Capture method — Demersal otter trawl
Capture area — North East Atlantic (FAO 27)
Stock area — West of Scotland
Stock detail — 6a
Updated: November 2019.
West of Scotland whiting remains in a very overfished state, some way below Blim, but the fishing pressure is low and the stock size is gradually increasing. However, there is no precautionary management plan or recovery plan, resulting in a critical fail for stock status and a default red rating for West of Scotland whiting. West of Scotland whiting is a low value species and it is caught as bycatch, mainly by Nephrops fisheries.
Whiting is a slender bodied, sandy, blue-green coloured fish with conspicuous white sides and belly, silvery when alive. A member of the gadoid family, the same as cod and haddock, it occurs throughout northeast Atlantic waters at a wide range of depths, from shallow inshore waters to depths of 200m. They mature at an age of 2-3 years and at a length of about 30 cm. The average landed length is usually around 30-40 cm, however whiting can grow up to 70 cm and 3 kg. Whiting breeds between January and July, but mostly in spring. The maximum reported age is 20 years.
Criterion score: Critical Fail info
West of Scotland
West of Scotland whiting remains in a very overfished state, but the fishing pressure is low and the stock size is gradually increasing.
The spawning-stock biomass (SSB) has been increasing from its low of 2,865 tonnes in 2010, and in 2018 was at 23,143 tonnes. However, this is still below Blim (31,900 tonnes), which it has not reached since 1997, and some way from MSY BTrigger (44,600 tonnes), which it has been below since 1984. Fishing mortality (F) has declined continuously since it peaked at 0.84 in 1999, and in 2017 was estimated to be at 0.041 - well below FMSY (0.18). Recruitment is estimated to have been very low since 2002, but estimated to have increased in recent years.
ICES advises that when the precautionary approach is applied, there should be zero catch in each of the years 2019 and 2020, owing to the depleted status of the stock. Even with 0 catch, SSB is projected to decline by 9% in 2020. 0 catch advice has been issued in every year since 2006. While the Total Allowable Catch has declined in that time, and landings have stayed within it, discards have been high (80% of total catch).
There is no precautionary management plan or recovery plan for this stock, which is below Blim, resulting in a critical fail for stock status and a default red rating for West of Scotland whiting.
This is a depleted stock, but fishing pressure has been successfully reduced and the biomass is gradually increasing. The increase in mesh size from 100 mm to 120 mm, established under the emergency measures in 2010, and the introduction of large square mesh panels in the Nephrops fishery, are likely to have contributed to the observed reductions in fishing mortality. A number of measures to recover cod may also have benefitted whiting: the cod recovery plan in force up to 2008, followed by the cod long-term management plan in force from 2009, which was amended in 2016 to cover the transitional period towards multiannual plans. In 2018 the cod management plan was discontinued to make way for the Western Waters Multi Annual management Plan (MAP) - but the map covers neither cod nor whiting in division 6a. An area north of Scotland, known as the Windsock, has been closed to all fishing since 2003, except for some pelagic trawling, potting and creeling.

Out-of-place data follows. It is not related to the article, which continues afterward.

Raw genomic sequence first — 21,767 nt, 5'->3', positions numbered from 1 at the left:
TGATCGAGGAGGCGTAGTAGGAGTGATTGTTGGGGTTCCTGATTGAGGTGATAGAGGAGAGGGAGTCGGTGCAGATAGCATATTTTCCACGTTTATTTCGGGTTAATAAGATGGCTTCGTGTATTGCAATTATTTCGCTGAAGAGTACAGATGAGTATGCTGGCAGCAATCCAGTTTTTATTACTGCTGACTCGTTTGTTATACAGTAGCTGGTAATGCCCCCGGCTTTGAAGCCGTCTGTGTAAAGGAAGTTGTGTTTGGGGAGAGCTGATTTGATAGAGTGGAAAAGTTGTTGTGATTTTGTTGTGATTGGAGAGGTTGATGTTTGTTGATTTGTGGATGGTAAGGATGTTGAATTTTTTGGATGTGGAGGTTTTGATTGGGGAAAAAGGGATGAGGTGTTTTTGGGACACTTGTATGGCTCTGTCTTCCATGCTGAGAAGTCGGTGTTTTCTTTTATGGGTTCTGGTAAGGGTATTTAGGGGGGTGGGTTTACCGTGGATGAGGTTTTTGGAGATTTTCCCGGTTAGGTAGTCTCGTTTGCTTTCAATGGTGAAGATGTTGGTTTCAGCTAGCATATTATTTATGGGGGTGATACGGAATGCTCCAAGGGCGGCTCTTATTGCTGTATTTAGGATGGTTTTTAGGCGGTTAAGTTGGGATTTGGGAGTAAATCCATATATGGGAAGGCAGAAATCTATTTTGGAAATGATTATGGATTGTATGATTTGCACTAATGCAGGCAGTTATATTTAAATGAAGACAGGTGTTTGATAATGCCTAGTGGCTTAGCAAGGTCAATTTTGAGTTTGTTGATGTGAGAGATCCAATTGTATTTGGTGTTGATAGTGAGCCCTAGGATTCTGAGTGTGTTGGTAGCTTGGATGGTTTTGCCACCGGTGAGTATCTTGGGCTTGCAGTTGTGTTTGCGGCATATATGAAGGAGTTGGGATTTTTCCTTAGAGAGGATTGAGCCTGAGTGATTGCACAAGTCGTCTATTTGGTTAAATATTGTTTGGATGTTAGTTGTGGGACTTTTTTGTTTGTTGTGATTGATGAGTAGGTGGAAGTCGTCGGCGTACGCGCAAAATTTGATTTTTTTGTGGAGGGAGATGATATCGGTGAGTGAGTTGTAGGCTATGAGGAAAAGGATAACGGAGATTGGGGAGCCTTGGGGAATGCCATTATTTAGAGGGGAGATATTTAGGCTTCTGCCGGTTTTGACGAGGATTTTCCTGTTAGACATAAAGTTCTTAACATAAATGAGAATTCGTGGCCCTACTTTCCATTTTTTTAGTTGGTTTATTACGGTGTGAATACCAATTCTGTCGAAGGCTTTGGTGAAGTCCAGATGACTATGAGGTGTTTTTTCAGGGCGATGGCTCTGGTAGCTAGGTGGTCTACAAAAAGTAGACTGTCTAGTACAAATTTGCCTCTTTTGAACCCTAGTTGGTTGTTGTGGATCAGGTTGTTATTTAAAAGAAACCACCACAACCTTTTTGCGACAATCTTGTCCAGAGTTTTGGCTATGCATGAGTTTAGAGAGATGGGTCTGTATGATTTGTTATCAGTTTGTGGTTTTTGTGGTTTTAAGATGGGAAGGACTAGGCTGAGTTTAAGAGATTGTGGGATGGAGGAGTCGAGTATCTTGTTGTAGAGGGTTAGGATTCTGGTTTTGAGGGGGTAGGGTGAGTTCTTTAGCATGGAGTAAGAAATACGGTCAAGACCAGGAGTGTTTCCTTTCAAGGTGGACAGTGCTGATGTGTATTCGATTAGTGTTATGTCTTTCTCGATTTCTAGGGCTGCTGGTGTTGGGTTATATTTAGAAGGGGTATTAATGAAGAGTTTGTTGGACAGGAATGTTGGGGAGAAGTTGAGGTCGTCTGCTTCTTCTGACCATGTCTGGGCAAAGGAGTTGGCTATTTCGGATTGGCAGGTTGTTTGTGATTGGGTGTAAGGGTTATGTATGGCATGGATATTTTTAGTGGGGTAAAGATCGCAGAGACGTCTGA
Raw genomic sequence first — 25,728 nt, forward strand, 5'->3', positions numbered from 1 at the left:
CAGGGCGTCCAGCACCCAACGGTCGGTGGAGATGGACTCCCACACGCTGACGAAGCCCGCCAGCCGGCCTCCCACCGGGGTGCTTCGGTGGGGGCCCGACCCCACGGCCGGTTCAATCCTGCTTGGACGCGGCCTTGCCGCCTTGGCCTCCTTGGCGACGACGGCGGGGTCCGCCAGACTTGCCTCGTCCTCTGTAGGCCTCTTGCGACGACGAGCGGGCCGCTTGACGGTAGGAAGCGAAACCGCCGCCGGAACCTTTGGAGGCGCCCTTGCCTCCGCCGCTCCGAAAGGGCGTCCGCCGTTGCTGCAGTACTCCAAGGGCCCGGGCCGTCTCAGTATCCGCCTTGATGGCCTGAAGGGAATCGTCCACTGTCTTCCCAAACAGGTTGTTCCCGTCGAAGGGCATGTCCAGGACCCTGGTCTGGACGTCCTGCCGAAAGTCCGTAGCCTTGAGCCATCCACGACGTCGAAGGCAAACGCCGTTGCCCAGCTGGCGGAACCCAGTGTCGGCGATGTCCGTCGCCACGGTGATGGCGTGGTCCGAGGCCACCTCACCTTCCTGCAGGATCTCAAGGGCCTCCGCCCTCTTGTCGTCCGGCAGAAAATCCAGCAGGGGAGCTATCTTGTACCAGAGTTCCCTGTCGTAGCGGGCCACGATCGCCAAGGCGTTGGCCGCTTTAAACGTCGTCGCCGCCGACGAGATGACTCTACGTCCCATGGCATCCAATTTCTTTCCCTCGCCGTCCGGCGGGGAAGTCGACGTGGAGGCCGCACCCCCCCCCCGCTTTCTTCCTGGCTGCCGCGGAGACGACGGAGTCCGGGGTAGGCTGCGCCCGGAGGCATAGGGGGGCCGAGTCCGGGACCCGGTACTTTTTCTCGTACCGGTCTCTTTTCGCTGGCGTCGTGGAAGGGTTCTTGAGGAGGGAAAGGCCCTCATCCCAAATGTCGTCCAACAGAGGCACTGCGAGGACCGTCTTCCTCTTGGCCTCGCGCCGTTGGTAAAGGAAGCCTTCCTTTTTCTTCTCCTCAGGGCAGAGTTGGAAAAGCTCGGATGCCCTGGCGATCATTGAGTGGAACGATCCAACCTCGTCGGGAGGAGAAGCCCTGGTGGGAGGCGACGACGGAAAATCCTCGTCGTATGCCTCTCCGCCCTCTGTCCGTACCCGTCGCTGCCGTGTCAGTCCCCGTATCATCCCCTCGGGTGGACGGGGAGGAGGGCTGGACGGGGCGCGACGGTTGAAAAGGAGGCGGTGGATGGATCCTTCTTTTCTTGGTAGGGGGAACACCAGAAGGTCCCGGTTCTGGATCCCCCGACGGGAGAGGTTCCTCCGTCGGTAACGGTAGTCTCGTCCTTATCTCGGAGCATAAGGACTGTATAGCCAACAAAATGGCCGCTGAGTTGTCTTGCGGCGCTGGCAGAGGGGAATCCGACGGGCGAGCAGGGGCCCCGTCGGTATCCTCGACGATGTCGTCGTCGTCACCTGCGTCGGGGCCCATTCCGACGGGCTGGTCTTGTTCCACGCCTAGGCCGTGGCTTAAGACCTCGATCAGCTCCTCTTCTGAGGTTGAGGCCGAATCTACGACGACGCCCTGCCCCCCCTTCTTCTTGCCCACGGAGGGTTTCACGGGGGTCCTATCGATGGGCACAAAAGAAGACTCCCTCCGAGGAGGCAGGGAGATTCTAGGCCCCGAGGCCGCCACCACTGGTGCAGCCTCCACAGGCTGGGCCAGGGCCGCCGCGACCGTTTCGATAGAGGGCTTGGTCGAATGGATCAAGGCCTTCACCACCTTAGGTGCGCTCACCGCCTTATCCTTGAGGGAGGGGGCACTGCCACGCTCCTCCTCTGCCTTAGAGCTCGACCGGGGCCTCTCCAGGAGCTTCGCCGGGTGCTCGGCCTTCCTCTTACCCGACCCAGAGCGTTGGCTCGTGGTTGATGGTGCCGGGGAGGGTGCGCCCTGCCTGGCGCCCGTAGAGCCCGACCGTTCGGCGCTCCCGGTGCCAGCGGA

0 catch advice for West of Scotland whiting has been issued in every year since 2006. While the Total Allowable Catch has declined in that time, and landings have stayed within it, discards have been high (80% of total catch) and include juvenile (age 0) fish. Whiting are caught and heavily discarded in small-meshed fisheries for Nephrops. Given the continued high discards and low TAC, this stock could become a major choke species” for the Division 6.a Nephrops fishery in the context of the landing obligation. based on expectations for catches in the Nephrops fisheries, whiting catches in 2020 are projected to be 1,171 tonnes, 441 tonnes of which would be wanted catch and 730 tonnes unwanted catch.
In 2015, the industry group GITAG (Gear Innovation and Technology Advisory Group) was established to focus on improving selectivity and support the transition to the landings obligation. The first phase of the project focused on gear development in the Nephrops trawling sector to reduce bycatches, particularly undersized fish. Further trials are planned in 2018-2020. Much of the work has focussed on avoiding cod capture, but has also benefitted whiting stocks.
In the European Union (EU), EU fishing vessels can fish up to 12 nautical miles of any Member State coast, and closer by agreement. There is overarching fisheries legislation for all Member States, but implementation varies between fisheries, Member States and sea basins.